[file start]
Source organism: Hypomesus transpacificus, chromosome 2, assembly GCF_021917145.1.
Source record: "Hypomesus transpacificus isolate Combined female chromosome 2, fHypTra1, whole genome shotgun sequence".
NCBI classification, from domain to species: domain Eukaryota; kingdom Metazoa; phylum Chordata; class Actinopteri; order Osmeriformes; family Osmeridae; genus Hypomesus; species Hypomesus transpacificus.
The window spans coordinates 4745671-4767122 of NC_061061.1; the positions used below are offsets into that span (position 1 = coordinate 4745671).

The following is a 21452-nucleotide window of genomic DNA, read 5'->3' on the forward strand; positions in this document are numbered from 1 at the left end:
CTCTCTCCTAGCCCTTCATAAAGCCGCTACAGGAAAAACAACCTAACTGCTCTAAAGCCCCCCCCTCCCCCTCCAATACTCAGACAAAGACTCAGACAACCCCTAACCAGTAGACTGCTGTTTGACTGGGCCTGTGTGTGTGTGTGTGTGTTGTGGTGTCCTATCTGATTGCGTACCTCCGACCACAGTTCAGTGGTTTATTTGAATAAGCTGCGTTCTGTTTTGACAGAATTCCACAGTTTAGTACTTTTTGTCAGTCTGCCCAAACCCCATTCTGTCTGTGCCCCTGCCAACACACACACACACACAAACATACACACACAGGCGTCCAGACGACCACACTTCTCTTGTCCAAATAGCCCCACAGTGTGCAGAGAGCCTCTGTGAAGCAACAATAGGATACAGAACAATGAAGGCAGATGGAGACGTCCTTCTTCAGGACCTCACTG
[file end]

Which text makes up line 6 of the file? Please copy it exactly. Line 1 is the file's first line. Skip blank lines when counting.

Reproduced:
CTCTCTCCTAGCCCTTCATAAAGCCGCTACAGGAAAAACAACCTAACTGCTCTAAAGCCCCCCCCTCCCCCTCCAATACTCAGACAAAGACTCAGACAACCCCTAACCAGTAGACTGCTGTTTGACTGGGCCTGTGTGTGTGTGTGTGTGTTGTGGTGTCCTATCTGATTGCGTACCTCCGACCACAGTTCAGTGGTTTATTTGAATAAGCTGCGTTCTGTTTTGACAGAATTCCACAGTTTAGTACTTTTTGTCAGTCTGCCCAAACCCCATTCTGTCTGTGCCCCTGCCAACACACACACACACACAAACATACACACACAGGCGTCCAGACGACCACACTTCTCTTGTCCAAATAGCCCCACAGTGTGCAGAGAGCCTCTGTGAAGCAACAATAGGATACAGAACAATGAAGGCAGATGGAGACGTCCTTCTTCAGGACCTCACTG